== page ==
Fraser’s office turned down a request for comment for this story.

Twitter is ‘a sewer for women in politics’

The issue of sexual assault is pervasive, said Ambrose, pointing to the lightning rod of the #metoo social media movement.

Thousands of women are identifying themselves as victims of sexual harassment or assault by using the hashtag #metoo following the Weinstein scandal.

Some women have gone a step further in explaining they didn’t feel comfortable or supported enough to report incidents.

Harvey Weinstein Abu Dhabi

Hollywood mogul Harvey Weinstein has been accused of sexual harassment or abuse by more than three dozen women, including several top actors. (Steve Crisp/Reuters)

“And the judiciary is unfortunately part of one of those institutions where people think, ‘they’re not going to help, they don’t understand. I will not get justice there,'” Ambrose said.

“I think there are a lot of people in this day and age who still don’t realize what a huge public issue this is.”

Ambrose notes that despite some of the campaign’s shortcomings, mainly that it doesn’t call for concrete action, the #metoo hashtag is bringing some empowerment to a space that’s often hurtful towards women.

“Social media itself has been a very abusive, misogynistic place for a lot of women,” said Ambrose, adding that Twitter, especially, can be “a sewer for women in politics.”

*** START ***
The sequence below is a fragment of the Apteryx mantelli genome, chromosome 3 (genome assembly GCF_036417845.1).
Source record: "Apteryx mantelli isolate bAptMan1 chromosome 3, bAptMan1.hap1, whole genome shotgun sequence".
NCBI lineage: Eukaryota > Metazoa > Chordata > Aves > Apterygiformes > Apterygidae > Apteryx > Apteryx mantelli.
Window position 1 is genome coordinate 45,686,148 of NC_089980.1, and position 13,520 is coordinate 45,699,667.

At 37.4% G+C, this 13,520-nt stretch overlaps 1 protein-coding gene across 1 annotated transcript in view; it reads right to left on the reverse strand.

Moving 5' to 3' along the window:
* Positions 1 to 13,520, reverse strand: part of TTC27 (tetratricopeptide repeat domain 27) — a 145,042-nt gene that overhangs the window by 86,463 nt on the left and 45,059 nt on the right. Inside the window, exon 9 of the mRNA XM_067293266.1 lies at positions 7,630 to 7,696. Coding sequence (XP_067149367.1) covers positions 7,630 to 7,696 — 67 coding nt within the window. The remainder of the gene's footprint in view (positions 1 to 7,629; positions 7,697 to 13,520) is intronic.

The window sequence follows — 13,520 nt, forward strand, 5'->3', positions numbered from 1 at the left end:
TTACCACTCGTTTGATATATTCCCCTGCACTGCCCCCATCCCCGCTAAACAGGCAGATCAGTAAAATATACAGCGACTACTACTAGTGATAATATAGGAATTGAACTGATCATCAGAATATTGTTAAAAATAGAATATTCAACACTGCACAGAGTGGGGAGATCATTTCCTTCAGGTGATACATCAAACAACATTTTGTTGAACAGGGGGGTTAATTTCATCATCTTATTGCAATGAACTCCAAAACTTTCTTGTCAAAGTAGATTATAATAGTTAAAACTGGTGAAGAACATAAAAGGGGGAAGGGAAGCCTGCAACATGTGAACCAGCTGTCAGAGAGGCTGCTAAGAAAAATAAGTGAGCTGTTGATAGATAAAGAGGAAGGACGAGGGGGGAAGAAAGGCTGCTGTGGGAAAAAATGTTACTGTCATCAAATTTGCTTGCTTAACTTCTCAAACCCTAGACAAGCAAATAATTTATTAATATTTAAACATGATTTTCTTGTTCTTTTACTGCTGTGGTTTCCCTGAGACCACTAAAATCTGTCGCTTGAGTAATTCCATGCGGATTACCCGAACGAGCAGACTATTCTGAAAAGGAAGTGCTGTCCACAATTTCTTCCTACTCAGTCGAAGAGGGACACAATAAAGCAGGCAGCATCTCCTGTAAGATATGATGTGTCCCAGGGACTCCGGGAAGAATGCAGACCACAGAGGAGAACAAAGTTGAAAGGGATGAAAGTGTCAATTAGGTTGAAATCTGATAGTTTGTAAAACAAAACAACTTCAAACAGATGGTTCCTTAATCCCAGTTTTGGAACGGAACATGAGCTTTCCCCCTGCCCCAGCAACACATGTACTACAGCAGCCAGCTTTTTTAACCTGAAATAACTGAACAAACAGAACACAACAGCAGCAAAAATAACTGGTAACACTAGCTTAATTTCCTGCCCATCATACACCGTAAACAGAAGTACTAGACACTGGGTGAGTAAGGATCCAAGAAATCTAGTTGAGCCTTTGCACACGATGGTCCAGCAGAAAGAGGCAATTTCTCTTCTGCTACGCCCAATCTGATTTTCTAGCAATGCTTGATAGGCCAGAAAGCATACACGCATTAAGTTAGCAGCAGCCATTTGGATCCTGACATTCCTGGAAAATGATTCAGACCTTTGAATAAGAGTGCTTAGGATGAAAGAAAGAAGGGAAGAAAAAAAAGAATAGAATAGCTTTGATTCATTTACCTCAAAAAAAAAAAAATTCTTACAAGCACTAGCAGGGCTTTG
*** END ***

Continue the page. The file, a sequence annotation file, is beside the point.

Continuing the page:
“I think it’s overwhelming for some people to actually realize and recognize that this is such a big deal and for a lot of men in our lives to say, ‘Wow I had no idea that every woman I work with, my sister, my Mom, my wife, have all experienced something in this lifetime.”

Gord Downie’s brothers open up about his childhood and legacy

Gord Downie’s brothers sat down with the q host Tom Powers for an intimate interview following the Tragically Hip singer’s death earlier this week.

Patrick and Mike Downie share some of their fondest memories of their brother, their plans to carry on his legacy, and what it’s been like to witness an outpouring of grief from Canadians.

Here’s an excerpt of that conversation. 

TOM: Can you give me a story about childhood Gord?

MIKE: I’ll tell you a story. Gord was in his first year of minor hockey … and we were coming home at the end of a season — last game. Gord’s team was in the finals. Gord was a defenceman. So anyway they lost the game, and Gord … he’s pissed off. The goalie let them down, right? And they had this team and they’d had a great season and they lost the final game. And I remember a conversation along the lines of, “Hey, don’t blame the goalie.” Gord is like, “Next year I’m going to be the goalie.” And I laughed and I laughed. Because Gord wasn’t a great skater. He was a lanky guy, right, you know he was young. He was probably seven or maybe eight.

PATRICK: Did you say he wasn’t a great skater?

MIKE: Not that first year.… He became a better skater, don’t get me wrong. But so anyway, so I laughed, and I’m like, this’ll be interesting. So the next September comes, and I’ll never forget, he comes home from the first practice with those brand-new pads, because they supply the equipment. And we’ve been playing road hockey you know like on the ice pads up and down the street for years and all of a sudden we’ve got a full set of goalie equipment. Then it kind of dawned on me: this is a good thing. That season, Gord got 15 shutouts and they won the Centre 70 minor hockey championship. And I gotta tell ya, he was good. That’s my Gord story.

TOM: Mike is there anything you’d say to him right now?

MIKE: Anything I’d say to Gord? You know, I guess what comes along with battling an illness for that amount of time, you get opportunities to, you know, to have the conversations.